Dinitrogen (N2) production from denitrification and anaerobic ammonium oxidation represents a loss of reactive nitrogen (N) from terrestrial and aquatic ecosystems to the atmosphere. The large 15N additions required to detect 15N2 production against the high atmospheric background precludes the use of the 15N tracer technique in natural terrestrial ecosystems. We present an isotope ratio mass spectrometry technique that dramatically improves the precision of 15N2 measurements. The approach uses gas chromatography to remove oxygen and gas purification techniques to remove water vapor and trace gases that can interfere with 15N2 analysis. The analytical precision for manual gas sample injection was 0.018‰ δ15N; this translates to a minimum detectable N2 flux of 0.12 ng-N g−1 h−1 over a 24 h incubation using our experimental parameters. We measured denitrification-derived N2 production rates of 0.67 ± 0.04 ng N g−1 dry soil h−1 following the addition of 0.1 μg 98 atom % 15N–NO3− g−1 dry soil to anaerobically-incubated soils; rates were significantly higher with the addition of 1.0 μg 98 atom % 15N–NO3− g−1 dry soil (p < 0.001, n = 5), averaging 1.3 ± 0.03 ng N g−1 dry soil h−1. The N2:N2O ratio at 24 h after 15N addition was 48 ± 12 and 5.4 ± 1.9 for the 0.1 μg 15N g−1 and 1.0 μg 15N g−1 treatments, respectively. The decrease in the N2:N2O with the addition of only 1 μg 15N g−1 underscores the need to use very low rates of 15N addition to accurately characterize denitrification dynamics. This analytical advance will allow us to better estimate the N2:N2O ratio of denitrification, constrain ecosystem N budgets, and explore the mechanisms of and controls on N2 production.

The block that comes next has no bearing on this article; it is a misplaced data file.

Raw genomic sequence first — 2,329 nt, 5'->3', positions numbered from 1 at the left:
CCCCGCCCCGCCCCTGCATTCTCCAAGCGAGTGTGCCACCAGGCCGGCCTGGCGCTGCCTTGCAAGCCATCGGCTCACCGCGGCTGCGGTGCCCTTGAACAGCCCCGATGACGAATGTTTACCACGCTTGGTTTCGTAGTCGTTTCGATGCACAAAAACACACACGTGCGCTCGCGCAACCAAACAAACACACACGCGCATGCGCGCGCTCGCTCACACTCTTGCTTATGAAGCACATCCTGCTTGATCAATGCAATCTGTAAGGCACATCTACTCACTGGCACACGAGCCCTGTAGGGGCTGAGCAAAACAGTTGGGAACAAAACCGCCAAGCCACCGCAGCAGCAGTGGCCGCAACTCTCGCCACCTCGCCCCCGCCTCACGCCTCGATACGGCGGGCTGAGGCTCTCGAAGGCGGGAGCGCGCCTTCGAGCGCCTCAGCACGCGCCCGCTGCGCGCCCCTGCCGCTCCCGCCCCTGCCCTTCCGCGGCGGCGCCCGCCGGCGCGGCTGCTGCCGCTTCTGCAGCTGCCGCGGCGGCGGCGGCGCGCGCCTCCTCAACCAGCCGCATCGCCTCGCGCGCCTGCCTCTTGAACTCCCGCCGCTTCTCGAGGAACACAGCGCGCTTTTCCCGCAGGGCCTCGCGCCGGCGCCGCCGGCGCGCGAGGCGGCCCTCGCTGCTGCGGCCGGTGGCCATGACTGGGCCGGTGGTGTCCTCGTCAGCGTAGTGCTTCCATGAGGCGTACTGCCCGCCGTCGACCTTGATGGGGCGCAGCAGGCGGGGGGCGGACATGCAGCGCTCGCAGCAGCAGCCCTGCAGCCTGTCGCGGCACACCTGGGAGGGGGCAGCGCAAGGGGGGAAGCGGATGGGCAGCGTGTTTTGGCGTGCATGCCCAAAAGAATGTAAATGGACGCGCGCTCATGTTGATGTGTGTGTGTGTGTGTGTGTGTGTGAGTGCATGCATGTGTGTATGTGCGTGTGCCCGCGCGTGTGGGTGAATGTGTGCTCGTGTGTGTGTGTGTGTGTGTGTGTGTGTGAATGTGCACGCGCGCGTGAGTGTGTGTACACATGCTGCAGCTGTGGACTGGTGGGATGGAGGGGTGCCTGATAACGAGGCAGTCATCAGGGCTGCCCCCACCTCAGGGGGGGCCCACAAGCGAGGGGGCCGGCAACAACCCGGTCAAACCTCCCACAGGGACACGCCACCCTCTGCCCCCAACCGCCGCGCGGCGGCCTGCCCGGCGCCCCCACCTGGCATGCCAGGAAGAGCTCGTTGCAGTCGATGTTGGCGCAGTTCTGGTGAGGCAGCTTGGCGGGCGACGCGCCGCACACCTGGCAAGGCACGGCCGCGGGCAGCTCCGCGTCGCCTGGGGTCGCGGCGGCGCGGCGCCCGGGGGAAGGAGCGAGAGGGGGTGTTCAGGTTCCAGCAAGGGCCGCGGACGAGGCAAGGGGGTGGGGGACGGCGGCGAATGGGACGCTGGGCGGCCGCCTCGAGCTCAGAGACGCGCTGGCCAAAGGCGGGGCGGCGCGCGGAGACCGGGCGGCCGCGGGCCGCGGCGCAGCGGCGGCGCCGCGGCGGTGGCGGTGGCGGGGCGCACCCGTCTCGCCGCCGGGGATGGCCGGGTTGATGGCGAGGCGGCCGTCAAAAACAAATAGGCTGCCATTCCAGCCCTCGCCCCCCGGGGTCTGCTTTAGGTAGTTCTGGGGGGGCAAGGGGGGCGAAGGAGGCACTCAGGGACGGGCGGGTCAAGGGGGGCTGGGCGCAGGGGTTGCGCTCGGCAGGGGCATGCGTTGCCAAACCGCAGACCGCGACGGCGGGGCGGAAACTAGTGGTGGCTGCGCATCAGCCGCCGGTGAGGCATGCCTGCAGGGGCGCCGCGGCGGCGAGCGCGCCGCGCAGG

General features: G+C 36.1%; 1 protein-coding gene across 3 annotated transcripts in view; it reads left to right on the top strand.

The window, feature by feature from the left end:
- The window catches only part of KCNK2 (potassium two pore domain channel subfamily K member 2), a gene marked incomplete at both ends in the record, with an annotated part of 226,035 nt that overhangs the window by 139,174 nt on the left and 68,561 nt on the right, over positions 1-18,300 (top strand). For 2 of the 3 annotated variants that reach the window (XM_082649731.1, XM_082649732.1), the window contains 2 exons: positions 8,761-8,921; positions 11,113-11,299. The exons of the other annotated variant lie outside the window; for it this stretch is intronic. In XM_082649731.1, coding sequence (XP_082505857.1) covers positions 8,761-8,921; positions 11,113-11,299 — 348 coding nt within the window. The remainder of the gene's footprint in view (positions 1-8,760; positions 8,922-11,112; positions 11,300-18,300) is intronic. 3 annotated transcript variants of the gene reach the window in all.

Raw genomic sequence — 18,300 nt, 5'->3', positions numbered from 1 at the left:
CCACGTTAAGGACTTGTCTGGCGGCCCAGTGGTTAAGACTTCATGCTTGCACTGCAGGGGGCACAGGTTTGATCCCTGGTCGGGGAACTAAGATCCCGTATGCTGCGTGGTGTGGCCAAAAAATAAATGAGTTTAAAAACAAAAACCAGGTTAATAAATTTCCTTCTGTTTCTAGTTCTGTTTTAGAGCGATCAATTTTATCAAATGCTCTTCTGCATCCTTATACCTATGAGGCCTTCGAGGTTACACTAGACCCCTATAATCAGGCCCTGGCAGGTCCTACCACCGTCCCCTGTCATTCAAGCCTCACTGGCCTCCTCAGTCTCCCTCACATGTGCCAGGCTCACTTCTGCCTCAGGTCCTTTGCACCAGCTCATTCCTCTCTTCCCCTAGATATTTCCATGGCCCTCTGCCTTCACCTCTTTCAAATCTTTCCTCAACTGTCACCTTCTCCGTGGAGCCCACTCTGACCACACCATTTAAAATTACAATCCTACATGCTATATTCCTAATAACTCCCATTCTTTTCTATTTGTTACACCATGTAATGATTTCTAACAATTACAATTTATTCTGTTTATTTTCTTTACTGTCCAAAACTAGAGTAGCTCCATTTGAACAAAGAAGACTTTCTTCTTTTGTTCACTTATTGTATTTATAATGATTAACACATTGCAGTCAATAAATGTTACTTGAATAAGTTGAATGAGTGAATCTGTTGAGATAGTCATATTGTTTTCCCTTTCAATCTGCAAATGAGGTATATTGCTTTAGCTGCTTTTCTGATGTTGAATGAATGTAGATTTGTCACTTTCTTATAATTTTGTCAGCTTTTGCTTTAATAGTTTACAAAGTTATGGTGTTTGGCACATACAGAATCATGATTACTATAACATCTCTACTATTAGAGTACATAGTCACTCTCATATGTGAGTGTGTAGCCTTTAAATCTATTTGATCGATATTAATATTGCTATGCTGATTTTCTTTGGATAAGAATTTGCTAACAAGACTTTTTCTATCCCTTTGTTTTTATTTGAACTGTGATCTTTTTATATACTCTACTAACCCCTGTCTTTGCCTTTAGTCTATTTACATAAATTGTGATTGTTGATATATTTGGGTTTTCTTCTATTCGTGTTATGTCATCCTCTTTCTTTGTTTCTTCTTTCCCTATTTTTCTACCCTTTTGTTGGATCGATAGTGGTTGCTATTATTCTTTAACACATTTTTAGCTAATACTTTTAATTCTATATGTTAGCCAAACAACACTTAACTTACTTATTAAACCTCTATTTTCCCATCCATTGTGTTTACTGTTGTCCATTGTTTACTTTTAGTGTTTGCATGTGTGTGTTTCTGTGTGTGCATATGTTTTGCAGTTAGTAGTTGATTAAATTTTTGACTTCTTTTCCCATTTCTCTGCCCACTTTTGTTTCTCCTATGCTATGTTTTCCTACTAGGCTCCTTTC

Yang, W. H., W. C. McDowell, P. D. Brooks, and W. L. Silver (2014): New high precision approach for measuring 15N–N2 gas fluxes from terrestrial ecosystems. Soil Biology and Biochemistry. DOI: 10.1016/j.soilbio.2013.11.009